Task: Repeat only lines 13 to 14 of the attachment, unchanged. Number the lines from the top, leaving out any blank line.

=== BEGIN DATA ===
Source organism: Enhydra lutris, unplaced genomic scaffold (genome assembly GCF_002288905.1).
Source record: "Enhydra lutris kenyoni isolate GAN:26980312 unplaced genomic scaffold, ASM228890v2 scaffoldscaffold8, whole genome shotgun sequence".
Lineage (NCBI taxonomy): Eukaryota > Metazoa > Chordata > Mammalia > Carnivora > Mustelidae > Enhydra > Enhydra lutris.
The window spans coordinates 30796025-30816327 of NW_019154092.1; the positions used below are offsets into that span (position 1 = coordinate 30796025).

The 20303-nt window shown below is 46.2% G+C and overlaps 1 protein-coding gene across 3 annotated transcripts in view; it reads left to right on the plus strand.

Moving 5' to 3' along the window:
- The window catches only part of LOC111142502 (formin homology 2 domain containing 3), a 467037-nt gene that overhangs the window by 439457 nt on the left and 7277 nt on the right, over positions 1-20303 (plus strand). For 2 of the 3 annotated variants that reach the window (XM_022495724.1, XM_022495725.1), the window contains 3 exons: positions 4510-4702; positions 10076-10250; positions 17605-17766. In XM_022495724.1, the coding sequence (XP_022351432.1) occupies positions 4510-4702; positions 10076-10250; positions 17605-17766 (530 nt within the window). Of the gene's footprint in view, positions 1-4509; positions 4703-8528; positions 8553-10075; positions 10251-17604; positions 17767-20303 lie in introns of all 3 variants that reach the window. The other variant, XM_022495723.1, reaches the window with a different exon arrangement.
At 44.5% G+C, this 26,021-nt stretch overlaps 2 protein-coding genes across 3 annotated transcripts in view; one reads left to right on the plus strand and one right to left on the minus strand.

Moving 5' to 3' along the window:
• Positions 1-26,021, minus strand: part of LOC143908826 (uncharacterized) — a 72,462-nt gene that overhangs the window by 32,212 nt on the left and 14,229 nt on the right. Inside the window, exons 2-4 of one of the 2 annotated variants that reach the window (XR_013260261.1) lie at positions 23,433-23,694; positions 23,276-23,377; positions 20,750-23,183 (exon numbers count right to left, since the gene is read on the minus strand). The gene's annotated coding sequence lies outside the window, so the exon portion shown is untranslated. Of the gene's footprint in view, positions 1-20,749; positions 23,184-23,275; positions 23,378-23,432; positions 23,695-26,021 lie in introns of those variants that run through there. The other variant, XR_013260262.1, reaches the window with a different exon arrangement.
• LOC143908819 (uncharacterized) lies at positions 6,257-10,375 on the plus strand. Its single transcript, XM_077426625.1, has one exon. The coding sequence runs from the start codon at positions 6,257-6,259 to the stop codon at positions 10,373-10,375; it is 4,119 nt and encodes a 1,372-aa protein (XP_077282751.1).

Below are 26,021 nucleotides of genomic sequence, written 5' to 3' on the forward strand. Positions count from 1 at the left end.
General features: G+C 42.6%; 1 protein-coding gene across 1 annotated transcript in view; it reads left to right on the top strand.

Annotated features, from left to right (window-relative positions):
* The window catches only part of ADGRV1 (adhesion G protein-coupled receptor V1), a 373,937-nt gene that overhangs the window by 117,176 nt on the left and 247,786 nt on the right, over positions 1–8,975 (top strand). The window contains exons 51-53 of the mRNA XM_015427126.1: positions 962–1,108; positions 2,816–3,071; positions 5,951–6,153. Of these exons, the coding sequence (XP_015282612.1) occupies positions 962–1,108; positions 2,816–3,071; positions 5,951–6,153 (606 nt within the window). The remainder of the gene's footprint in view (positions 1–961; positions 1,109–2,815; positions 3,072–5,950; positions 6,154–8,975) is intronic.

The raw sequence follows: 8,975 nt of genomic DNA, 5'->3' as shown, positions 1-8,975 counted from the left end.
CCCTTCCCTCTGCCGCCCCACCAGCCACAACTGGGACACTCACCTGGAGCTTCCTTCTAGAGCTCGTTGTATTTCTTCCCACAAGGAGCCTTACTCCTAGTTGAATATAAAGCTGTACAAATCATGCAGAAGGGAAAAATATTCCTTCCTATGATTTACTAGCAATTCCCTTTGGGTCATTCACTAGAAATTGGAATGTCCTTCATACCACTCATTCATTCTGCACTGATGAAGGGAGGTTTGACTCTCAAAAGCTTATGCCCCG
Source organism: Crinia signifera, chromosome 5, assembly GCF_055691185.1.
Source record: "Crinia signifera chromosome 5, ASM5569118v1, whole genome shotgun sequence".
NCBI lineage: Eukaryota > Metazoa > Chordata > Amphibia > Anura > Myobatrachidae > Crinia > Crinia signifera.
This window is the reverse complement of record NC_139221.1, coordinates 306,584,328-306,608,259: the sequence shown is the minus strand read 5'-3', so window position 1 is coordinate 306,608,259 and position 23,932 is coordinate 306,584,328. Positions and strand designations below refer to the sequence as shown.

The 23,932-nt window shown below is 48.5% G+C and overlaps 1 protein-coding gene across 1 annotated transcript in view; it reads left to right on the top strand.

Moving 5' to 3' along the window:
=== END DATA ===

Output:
General features: G+C 42.6%; 1 protein-coding gene across 1 annotated transcript in view; it reads left to right on the top strand.

Annotated features, from left to right (window-relative positions):